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Getting Used to Your Protective Air Vest

May 30, 2023
Getting Used to Your Protective Air Vest

We all know that horseback riding is a dangerous sport no matter which way you cut it. Whether you’re wearing a helmet, a safety vest, or you’re bubble wrapped, there’s always a pretty decent risk of injury.

While equestrian safety vests are increasing in popularity, the stigma surrounding them still exists. In general, the equestrian community has not been outwardly hateful or negative about safety vests. However, in my personal experience, more often than not, people have a disapproving or apprehensive response to conversation surrounding air vests.

The way I see it, if there’s another way that I could potentially increase safety while participating in my favorite (very dangerous) sport, then why wouldn’t I want that? Although air vests can’t prevent all injuries, the thought that a vest might soften the blow to my neck or back during a fall was all the convincing that I needed, especially after knowing a friend who broke her back. However, I definitely felt awkward the first few times I rode in my vest. 20% because I had an air cartridge bouncing around my torso while I rode, and 80% because I felt like people were seeing me and thinking of me differently. I worried that people thought that I was a bad rider and that’s why I needed a vest. I thought about the professionals at my barn and felt embarrassed to ride in front of them. Nobody had been rude to me at all, and I realized that my worries were just in my head. Just when I felt like I had started to push my doubts aside, I went to my first show with my vest.


Riding in the equitation and hunters felt particularly bizarre. In these divisions that are fundamentally concerned with how you look, I doubted that I would ever make it in the ribbons again. Undeniably, the vest makes it harder to see my equitation, covering the arch in my low back and sometimes making my shoulders look hunched when they’re not. Luckily, there was some objectivity infused into such a subjective division; the judges saw my vest as a safety feature and I didn’t feel that I was knocked any points for my new look.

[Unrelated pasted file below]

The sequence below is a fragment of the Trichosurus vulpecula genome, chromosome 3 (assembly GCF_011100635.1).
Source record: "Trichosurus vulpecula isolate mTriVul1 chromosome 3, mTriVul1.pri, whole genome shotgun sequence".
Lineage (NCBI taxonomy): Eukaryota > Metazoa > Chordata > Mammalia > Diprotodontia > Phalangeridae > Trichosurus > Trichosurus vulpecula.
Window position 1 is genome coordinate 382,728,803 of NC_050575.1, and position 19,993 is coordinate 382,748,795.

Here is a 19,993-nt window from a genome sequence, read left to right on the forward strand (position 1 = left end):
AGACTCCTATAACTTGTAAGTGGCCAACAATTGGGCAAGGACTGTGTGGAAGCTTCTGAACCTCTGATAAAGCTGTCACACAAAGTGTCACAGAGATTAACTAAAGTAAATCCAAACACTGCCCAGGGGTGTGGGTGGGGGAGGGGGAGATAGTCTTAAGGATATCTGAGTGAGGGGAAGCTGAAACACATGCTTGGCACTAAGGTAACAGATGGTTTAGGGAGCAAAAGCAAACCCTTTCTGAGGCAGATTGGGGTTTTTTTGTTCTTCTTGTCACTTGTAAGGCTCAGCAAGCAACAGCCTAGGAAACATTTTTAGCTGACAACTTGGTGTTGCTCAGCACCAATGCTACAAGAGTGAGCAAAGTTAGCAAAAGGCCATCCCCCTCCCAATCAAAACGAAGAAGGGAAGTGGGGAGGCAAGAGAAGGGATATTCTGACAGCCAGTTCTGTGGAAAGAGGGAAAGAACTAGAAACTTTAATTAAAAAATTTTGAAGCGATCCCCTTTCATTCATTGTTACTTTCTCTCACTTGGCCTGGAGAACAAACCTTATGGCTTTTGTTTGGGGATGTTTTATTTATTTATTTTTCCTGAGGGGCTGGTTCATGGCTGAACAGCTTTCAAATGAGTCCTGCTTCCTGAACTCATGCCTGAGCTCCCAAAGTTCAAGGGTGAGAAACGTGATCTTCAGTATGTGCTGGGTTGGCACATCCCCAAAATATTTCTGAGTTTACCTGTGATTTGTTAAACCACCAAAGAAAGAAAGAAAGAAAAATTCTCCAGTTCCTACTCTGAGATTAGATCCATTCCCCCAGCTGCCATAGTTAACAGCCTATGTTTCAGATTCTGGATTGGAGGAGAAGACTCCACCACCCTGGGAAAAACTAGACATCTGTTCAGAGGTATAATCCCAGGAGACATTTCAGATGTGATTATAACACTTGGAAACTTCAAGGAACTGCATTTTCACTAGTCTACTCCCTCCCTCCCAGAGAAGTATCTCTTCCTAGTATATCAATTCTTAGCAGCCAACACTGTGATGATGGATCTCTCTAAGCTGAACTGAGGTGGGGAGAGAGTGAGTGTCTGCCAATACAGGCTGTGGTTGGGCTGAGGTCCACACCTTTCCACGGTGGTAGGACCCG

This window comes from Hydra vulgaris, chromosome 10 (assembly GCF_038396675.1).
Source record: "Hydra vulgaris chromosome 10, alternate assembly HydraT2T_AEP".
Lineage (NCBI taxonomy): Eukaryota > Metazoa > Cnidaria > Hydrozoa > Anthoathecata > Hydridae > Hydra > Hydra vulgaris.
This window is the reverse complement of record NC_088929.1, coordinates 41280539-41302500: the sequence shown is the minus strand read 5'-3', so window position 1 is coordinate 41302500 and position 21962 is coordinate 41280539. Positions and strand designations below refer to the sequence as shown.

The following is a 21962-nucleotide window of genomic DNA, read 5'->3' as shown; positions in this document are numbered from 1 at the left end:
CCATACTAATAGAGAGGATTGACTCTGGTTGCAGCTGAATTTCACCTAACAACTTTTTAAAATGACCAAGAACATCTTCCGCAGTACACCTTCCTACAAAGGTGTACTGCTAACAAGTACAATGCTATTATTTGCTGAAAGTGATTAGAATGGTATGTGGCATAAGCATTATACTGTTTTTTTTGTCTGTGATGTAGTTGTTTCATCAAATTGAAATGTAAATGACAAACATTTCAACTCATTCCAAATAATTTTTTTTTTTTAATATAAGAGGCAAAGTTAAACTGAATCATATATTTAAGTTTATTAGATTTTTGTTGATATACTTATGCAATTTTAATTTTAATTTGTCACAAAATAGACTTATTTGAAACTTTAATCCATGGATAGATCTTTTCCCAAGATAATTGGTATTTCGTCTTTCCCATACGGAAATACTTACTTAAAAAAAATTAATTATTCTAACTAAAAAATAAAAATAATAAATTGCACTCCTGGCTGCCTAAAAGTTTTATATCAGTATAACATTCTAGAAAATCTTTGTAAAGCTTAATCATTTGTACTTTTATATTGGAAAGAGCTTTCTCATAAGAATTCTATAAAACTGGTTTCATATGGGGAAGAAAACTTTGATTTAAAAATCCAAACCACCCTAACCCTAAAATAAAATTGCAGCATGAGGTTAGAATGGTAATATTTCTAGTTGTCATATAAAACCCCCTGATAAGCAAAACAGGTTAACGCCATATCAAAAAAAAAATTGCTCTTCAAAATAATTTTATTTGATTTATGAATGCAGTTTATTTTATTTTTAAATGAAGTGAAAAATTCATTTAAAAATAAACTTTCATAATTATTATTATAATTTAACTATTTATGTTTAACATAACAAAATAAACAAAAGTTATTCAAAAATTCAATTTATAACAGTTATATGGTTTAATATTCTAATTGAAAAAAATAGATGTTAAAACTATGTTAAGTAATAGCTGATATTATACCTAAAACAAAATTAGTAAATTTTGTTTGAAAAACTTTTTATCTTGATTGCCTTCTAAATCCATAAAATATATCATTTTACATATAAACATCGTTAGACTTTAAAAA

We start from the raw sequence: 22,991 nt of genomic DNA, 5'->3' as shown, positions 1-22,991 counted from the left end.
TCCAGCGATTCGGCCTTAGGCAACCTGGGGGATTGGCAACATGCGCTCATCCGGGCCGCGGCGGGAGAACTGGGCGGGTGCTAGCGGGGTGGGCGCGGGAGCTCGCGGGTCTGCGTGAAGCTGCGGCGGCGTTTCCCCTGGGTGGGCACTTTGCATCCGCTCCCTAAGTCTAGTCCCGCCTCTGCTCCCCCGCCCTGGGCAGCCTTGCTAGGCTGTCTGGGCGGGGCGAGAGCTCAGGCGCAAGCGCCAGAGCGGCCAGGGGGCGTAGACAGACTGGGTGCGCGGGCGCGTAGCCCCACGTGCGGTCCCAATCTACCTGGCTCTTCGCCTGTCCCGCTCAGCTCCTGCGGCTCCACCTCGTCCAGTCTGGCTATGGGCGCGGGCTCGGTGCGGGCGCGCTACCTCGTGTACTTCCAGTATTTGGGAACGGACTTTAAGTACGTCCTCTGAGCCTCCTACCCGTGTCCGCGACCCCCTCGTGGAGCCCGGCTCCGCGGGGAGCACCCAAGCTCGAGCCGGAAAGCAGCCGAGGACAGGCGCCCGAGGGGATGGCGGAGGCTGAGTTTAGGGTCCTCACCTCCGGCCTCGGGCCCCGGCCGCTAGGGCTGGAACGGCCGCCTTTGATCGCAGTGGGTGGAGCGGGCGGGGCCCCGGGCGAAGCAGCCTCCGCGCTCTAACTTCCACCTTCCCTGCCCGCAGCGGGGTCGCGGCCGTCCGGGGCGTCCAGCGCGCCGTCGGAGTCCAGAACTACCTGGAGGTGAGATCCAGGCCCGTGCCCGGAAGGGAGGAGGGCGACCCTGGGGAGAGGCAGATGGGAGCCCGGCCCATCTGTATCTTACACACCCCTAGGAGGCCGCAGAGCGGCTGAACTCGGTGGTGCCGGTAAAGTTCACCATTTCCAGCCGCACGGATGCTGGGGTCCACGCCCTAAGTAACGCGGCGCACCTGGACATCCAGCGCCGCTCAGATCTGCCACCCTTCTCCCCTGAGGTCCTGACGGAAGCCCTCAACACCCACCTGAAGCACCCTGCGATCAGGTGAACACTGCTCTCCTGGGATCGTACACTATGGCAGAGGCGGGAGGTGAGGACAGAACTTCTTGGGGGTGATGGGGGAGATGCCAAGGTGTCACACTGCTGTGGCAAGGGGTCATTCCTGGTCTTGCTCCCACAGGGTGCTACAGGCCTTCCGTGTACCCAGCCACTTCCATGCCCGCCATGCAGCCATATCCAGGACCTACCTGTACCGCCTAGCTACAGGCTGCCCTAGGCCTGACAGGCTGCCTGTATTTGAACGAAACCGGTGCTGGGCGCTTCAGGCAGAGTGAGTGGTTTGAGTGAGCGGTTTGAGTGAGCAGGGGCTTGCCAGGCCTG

After that first show, I finally realized that this journey of confidence is completely internal and no awkwardness (real or imagined) will define how I feel about myself as an equestrian. It definitely still feels weird to see photos and videos of myself riding, because it looks different than it used to, but that’s not all due to my vest. When I watch myself ride, I’m learning to embrace my new look with my vest the same way that I embrace my new “look” when I apply techniques and improvements in my riding.

In hindsight, I sometimes feel silly that I built up the idea of what others would think about me riding in a vest. However, it’s completely in line with human nature to worry about your outward appearance, especially when it’s a little bit different from the trends. I think as a community, equestrians need to continue being supportive of each other, because we all know what a huge role the mindset element plays in success as a rider. Confidence comes from within, but it doesn’t hurt to have a supportive community to help you feel empowered to be the best rider that you can be.